On Games That Play Themselves

Written for Dedicated To Gamers

Last year, within weeks of each other, two videos emerged on YouTube featuring major game releases being successfully played with either little or no input from the player.

One of these is arguably the biggest release of last month, Call of Duty: Black Ops, where one gamer demonstrated that the entire Cuba mission can be completed on the ‘Hardened’ difficulty without firing a single bullet. “It’s basically just a movie,” he narrated as the pre-scripted action unfolds in front of him, “all I’m really doing is just watching things happen.” Two weeks later, another gamer uploaded a video of Kinect launch-title Joy Ride, this time with picture-in-picture evidence that he could rank 3rd (narrowly missing out on 2nd) while holding his arms perfectly still.

Obviously these are to be taken with a pinch of scepticism. The former admits that the impressively named ‘Hardened’ is not actually Black Ops’ highest difficulty, and assures us that the blood splatters on the screen ‘won’t actually kill me they’re just there for looks’ while taking cover throughout. And in the case of the Kinect offering, while the auto-steer and level design are possibly overly forgiving all that is actually achieved is someone placing in a less-than pole position on a casual game whilst having no fun whatsoever.

The question these cases raise is nevertheless a legitimate concern: what degree of interactivity do we expect from our games? How far are we prepared for the demands publishers make for cinematic and casual-friendly gaming to pull control from our hands? Perhaps the resulting experience in Black Ops is akin to a well-executed magic trick, where the bliss of ignorance allows us to enjoy the rabbit’s appearance from the hat even if we still have a nagging feeling the means of its arrival are less impressive. The same could be said for Joy Ride, as its family friendly remit makes ease-of-use an integral part of its accessibility, so calling foul on its gameplay is a no more noble pursuit than scoffing at the difficulty level of Junior Pictionary.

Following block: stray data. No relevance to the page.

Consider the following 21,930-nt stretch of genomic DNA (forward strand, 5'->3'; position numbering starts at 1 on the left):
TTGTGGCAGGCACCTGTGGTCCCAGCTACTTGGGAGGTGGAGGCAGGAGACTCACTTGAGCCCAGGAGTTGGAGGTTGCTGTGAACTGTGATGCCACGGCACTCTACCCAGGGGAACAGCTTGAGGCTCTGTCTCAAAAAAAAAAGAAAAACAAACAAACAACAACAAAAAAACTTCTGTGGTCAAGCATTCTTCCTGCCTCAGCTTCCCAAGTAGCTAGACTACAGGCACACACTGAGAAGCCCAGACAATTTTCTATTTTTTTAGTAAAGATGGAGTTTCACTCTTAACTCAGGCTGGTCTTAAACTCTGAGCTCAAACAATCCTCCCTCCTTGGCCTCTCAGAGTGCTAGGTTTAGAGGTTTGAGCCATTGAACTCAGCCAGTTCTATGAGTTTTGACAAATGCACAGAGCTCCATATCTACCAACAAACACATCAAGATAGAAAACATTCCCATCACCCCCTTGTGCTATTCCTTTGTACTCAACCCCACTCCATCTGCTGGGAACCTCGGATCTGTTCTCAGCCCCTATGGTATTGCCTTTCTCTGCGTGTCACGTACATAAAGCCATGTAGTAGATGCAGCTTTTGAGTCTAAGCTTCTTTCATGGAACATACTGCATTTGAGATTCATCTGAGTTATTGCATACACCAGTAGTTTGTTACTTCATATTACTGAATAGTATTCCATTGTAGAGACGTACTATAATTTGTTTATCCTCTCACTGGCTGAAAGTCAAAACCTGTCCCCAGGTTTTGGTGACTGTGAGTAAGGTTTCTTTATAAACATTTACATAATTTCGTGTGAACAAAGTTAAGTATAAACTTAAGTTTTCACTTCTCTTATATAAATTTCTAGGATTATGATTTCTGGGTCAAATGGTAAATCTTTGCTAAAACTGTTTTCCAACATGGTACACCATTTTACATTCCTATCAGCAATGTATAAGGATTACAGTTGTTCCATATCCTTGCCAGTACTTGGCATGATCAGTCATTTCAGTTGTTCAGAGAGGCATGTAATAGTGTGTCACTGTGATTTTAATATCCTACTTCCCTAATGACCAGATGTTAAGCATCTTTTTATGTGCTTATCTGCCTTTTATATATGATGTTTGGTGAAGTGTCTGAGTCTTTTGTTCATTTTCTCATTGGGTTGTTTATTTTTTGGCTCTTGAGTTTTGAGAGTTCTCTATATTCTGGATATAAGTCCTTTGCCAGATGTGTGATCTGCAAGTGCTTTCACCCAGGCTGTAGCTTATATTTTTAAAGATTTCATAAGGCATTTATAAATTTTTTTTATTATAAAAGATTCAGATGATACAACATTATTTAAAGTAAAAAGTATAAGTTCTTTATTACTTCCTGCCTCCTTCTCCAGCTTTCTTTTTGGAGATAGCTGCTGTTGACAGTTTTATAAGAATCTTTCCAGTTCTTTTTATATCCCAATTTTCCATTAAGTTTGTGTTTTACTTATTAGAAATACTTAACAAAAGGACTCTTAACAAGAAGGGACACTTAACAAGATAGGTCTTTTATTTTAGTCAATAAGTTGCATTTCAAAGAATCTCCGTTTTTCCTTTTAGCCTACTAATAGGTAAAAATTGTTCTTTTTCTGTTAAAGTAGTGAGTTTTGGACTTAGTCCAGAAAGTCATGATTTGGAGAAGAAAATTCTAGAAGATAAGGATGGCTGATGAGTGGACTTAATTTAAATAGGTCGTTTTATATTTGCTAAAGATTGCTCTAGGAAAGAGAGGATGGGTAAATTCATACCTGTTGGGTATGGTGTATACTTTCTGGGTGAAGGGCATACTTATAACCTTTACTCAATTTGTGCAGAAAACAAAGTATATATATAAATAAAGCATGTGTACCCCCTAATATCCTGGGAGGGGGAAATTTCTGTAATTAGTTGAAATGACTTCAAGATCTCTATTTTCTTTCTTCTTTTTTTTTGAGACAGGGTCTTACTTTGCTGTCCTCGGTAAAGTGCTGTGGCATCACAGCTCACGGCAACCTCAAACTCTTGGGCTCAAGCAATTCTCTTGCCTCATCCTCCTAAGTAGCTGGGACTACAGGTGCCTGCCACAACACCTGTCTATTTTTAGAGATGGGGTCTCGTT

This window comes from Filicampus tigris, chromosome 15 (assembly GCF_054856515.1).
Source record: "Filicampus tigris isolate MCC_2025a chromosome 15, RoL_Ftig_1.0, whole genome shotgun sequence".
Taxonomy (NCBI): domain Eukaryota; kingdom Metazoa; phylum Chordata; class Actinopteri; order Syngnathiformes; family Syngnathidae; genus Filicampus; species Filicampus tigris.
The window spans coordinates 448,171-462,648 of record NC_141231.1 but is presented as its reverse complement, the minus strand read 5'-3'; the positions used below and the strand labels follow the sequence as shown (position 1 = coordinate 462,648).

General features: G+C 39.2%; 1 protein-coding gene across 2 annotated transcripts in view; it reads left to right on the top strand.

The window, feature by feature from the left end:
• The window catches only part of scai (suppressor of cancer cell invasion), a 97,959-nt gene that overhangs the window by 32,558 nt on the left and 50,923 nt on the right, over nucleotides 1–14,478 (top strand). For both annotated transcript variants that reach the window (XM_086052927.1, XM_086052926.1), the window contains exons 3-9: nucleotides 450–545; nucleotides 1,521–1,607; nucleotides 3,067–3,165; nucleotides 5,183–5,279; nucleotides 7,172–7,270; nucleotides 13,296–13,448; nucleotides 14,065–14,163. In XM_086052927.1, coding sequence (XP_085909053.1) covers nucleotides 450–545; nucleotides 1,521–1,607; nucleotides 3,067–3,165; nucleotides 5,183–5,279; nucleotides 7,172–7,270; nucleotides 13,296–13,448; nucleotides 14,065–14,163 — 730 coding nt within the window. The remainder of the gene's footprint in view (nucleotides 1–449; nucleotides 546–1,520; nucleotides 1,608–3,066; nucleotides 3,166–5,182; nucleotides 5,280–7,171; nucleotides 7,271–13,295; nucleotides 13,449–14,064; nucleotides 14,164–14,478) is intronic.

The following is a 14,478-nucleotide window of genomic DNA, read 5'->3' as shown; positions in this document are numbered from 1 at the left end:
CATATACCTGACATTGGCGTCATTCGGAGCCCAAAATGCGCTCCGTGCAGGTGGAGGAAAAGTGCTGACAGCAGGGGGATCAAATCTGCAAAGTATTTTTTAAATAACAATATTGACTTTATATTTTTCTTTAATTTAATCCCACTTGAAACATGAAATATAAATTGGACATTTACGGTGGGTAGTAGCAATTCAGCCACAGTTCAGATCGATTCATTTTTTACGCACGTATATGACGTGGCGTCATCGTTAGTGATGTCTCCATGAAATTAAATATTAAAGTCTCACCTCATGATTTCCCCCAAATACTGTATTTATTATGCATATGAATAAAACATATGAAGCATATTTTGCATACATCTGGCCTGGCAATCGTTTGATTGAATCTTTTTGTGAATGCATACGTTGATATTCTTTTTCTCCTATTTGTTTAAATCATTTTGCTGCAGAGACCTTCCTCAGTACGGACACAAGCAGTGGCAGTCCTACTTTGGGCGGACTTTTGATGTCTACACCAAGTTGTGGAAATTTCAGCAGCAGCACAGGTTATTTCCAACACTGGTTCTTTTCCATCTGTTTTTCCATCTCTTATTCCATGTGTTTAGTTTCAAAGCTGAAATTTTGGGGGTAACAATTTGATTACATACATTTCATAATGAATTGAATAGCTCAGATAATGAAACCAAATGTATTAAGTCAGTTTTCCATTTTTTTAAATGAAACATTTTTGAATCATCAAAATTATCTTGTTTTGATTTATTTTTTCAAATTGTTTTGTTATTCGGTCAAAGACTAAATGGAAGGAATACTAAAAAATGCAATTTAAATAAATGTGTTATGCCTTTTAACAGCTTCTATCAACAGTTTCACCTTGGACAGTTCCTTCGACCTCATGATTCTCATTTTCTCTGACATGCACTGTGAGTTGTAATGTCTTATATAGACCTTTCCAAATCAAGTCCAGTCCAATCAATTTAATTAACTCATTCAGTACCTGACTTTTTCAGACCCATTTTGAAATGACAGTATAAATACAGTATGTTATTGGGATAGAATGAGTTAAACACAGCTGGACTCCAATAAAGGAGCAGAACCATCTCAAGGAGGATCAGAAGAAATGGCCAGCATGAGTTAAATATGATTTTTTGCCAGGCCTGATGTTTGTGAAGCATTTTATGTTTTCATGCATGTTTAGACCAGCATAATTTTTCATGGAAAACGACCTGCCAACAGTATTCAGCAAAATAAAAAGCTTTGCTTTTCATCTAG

Nintendo has long battled with delivering simultaneously accessible and challenging games to cater for both their young converts and hardened NES veterans, and the debate of self-playing games is nowhere more poignant than in their controversial ‘super guide’ feature. When activated, this mode completes difficult levels for the player, allowing them to progress, if only without the collectibles they would have accrued by playing themselves. It has now reared its head in New Super Mario Bros. Wii, Super Mario Galaxy 2 and Donkey Kong Country Returns, while the delightfully nicknamed ‘girlfriend’ mode (where a second player can jump in for some convenient handholding) appear in the same titles – as well as Kirby’s Epic Yarn, a game where it is already impossible to die.

This is however a somewhat fabricated criticism, overlooking the fact that, aside from Kirby, you’d be a fool for describing any of the above as easy games. The super guide feature only signposts the challenge involved, acting to prevent the most frustrating levels from restricting a player’s access to the rest of the game. Couple this with the depth of replayability offered by a generous splattering of collectibles and enhanced levels, and one could argue that rather than playing themselves these games are allowing you to set the bar before jumping over it.

Difficulty levels will always be a hot topic in a medium where being challenged and having your skills tested is a clear by-product of its interactivity. Having to commit to a difficulty level before experiencing a game is happily becoming a thing of the past, and personally I find myself opting to play games on easy so I can experience more of them in the time I have – even if it means sacrificing a degree of challenge in the process. What is clearly important then is that games developers continue to cater to the differing resources of time and ability in their increasingly varied audience. Elitism is fast becoming a useless concept in the industry and therefore games should be designed to be accessible to all, even if at only a basic level. Since we’re paying for games and the pleasure of their company it’s fair that we can expect them to adapt to us, which shouldn’t mean getting games to play themselves, rather, it’s more a matter of making sure they’re not playing us.

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About Joshubuh

I write news, reviews and articles on film, TV and games for sites, magazines and newspapers. I also like adding to that list.
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